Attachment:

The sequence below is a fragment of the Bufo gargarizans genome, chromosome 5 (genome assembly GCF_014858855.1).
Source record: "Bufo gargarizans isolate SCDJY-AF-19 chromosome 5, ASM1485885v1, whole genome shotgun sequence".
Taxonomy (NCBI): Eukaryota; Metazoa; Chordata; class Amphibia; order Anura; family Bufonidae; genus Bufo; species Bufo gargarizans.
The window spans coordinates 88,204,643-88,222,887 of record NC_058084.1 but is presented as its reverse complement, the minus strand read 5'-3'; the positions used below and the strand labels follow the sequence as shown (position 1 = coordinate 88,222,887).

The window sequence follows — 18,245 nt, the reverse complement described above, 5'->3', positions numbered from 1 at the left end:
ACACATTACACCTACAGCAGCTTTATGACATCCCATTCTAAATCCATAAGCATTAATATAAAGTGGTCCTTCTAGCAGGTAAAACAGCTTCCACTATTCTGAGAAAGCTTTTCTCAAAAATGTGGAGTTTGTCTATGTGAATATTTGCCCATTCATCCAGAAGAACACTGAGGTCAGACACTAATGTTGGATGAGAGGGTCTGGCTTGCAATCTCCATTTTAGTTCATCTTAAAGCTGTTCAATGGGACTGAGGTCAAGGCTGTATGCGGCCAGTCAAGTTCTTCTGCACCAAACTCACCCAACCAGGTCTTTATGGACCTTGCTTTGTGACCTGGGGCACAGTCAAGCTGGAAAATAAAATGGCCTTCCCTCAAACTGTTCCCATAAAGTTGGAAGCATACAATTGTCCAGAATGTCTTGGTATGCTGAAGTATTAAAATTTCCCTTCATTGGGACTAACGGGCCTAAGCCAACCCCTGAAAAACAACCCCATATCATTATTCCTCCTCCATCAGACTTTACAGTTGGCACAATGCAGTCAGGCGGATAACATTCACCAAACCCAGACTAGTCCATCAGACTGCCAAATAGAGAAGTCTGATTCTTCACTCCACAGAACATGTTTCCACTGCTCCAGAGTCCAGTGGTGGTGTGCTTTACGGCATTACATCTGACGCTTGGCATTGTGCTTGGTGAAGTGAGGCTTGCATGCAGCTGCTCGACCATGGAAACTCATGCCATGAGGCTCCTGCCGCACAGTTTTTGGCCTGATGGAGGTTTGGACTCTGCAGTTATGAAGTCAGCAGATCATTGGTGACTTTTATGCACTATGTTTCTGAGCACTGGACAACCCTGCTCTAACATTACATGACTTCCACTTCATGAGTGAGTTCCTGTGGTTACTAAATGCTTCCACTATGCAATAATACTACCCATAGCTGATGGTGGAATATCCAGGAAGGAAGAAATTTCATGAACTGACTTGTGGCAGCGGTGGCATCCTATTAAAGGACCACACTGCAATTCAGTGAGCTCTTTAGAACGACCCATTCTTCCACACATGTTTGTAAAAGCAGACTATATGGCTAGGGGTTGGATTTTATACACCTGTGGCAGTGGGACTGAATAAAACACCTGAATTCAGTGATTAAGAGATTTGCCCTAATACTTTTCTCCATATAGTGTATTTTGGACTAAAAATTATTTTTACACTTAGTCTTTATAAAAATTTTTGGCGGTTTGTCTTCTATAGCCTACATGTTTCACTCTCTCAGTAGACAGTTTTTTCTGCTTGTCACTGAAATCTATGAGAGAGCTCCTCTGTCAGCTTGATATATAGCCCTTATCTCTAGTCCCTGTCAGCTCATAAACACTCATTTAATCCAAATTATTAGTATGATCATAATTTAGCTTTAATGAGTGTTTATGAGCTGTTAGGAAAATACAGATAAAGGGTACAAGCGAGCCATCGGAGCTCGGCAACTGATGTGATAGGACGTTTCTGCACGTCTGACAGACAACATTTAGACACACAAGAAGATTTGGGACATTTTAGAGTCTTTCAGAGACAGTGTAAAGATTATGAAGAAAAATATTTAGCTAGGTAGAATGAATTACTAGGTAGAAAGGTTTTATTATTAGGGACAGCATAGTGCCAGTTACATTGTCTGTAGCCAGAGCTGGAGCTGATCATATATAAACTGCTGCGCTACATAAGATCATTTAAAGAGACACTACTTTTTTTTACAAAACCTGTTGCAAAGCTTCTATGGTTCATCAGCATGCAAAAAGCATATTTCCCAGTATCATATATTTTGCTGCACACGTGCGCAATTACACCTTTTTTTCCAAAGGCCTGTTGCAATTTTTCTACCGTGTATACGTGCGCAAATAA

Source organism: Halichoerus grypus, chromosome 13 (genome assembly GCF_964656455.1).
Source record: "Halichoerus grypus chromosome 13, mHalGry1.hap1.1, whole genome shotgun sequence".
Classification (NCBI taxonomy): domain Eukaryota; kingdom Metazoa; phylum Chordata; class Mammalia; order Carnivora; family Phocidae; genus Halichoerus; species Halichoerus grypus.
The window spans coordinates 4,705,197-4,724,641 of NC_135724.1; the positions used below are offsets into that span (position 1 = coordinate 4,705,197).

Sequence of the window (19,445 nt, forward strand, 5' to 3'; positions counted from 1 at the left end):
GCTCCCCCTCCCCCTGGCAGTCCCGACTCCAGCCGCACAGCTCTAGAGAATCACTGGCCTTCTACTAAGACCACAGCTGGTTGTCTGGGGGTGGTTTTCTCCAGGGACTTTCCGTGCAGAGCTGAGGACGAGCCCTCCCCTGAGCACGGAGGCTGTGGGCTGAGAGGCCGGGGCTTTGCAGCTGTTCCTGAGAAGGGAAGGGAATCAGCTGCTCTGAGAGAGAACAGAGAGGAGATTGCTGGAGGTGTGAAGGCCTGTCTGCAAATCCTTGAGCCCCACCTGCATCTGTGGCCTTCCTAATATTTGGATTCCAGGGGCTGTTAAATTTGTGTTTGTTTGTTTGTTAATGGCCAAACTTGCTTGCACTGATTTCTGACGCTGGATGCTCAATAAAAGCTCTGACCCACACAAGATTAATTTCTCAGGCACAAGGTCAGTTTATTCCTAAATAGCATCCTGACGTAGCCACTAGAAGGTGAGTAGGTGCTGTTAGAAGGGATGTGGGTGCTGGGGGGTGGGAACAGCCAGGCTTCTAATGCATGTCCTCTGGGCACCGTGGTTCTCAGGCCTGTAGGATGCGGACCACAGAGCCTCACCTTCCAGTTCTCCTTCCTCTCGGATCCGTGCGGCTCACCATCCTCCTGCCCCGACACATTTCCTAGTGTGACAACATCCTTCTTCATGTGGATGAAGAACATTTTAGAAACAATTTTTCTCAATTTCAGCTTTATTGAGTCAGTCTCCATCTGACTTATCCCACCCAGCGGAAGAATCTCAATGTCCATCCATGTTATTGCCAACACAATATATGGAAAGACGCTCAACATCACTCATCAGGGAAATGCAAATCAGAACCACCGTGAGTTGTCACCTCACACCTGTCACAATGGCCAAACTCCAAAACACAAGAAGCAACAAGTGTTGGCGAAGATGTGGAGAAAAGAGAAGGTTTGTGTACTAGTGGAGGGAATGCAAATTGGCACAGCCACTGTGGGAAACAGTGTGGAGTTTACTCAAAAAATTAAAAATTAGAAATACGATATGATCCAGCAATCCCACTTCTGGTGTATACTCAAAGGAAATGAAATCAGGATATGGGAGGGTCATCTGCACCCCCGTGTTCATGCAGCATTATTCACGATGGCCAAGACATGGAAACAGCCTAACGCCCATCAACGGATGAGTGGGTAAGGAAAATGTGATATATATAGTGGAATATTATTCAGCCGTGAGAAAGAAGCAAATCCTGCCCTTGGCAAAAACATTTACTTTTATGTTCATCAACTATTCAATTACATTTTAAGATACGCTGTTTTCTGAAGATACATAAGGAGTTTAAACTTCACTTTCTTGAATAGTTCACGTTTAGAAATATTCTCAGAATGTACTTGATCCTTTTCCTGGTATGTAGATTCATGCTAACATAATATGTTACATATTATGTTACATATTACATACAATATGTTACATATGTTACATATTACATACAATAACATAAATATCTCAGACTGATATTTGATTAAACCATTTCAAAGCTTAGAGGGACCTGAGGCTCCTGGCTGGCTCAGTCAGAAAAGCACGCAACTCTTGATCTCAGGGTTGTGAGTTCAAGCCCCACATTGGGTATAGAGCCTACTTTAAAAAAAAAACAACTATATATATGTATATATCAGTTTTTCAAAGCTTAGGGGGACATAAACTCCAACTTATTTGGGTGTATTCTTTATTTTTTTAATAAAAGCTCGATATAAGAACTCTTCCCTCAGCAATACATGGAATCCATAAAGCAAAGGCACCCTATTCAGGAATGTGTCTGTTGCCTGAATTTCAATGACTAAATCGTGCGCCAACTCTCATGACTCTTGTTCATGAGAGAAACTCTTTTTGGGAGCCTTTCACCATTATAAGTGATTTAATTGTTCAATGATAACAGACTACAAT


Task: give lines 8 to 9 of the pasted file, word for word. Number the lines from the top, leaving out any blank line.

Source record: "Halichoerus grypus chromosome 13, mHalGry1.hap1.1, whole genome shotgun sequence".
Classification (NCBI taxonomy): domain Eukaryota; kingdom Metazoa; phylum Chordata; class Mammalia; order Carnivora; family Phocidae; genus Halichoerus; species Halichoerus grypus.